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Then, in 1919 it was captured by the forces of Soviet Russia and incorporated into the Byelorussian SSR.Up to World War II and the Holocaust, like many other cities in Europe, Mogilev had a significant Jewish population: according to the Russian census of 1897, out of the total population of 41,100, 21,500 were Jews (i.e. Mogilev became the official residence of High SS and police leader (HSSPF) Erich von dem Bach.Also, several major factories of cranes, cars, tractors and a chemical plant were established.By the 1950s, tanning was its principal industry, and it was a major trading centre for cereal, leather, salt, sugar, fish, timber and flint: the city has been home to a major inland port on the Dnieper river since (year/period) and a airport since.During that period, the Jews of Mogilev were ghettoized and systematically murdered by Ordnungspolizei and SS personnel.Heinrich Himmler personally witnessed the executions of 279 Jews on 23 October 1941.At Polykovichi, an urban part of Mogilev, there is a 350 metre tall guyed TV mast, one of the tallest structures in Belarus.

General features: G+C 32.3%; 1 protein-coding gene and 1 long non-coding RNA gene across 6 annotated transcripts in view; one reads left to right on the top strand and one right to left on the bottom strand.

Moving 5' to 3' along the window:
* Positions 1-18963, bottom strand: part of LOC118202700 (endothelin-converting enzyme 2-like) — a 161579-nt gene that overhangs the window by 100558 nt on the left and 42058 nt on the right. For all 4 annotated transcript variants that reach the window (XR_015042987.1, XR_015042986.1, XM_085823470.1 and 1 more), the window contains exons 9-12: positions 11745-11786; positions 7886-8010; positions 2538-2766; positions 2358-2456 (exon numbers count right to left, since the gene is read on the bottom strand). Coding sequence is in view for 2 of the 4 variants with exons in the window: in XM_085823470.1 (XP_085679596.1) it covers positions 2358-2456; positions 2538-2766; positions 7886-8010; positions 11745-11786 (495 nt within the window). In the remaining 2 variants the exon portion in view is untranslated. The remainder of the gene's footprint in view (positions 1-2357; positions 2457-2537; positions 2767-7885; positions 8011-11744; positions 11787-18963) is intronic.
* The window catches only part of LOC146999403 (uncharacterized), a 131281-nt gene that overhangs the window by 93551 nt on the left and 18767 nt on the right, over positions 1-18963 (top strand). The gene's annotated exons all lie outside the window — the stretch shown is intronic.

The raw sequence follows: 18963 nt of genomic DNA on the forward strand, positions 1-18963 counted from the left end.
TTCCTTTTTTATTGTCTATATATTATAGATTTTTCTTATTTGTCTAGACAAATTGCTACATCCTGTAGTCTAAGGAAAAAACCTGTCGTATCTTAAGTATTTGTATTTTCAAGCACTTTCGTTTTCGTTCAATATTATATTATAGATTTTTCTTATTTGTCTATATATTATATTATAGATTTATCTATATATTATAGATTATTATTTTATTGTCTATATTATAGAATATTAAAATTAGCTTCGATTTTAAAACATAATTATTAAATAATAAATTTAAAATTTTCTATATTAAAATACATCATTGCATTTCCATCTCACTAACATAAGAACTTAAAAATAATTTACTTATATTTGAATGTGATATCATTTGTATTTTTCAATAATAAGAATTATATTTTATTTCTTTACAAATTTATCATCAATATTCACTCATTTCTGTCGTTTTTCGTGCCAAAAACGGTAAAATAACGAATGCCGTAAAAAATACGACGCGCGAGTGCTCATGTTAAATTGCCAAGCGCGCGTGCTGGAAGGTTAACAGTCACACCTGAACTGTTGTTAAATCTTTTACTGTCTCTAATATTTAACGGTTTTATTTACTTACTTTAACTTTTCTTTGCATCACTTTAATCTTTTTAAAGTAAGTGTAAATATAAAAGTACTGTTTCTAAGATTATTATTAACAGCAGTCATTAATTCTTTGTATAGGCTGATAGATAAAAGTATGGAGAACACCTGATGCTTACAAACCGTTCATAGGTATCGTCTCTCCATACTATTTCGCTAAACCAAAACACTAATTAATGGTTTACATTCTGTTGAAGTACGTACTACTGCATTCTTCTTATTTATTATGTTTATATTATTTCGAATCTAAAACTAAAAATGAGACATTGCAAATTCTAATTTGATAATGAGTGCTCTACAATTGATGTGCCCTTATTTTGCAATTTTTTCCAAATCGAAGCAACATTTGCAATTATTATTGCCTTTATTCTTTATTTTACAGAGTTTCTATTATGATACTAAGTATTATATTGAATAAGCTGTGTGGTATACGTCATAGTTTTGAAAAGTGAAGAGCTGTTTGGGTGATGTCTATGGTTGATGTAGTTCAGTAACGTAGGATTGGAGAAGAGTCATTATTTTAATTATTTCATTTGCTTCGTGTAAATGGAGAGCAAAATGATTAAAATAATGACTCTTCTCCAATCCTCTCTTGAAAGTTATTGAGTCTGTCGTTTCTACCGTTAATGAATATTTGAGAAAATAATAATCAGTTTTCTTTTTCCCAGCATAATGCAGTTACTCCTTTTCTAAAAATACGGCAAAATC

In 1577 Polish-Lithuanian King Stefan Batory granted it city rights under Magdeburg law.Another important landmark of Mogilev is the six-pillared St.Stanisław's Cathedral, built in the Baroque style between 17 and distinguished by its frescoes. Nicholas preserves its magnificent cathedral of 1668, as well as the original iconostasis, bell tower, walls, and gates.Since Belarus gained its independence in 1991 Mogilev has remained one of its principal cities.Mohilev was the episcopal see of the Latin Catholic Archdiocese of Mohilev until its 1991 merger into the Roman Catholic Archdiocese of Minsk-Mohilev.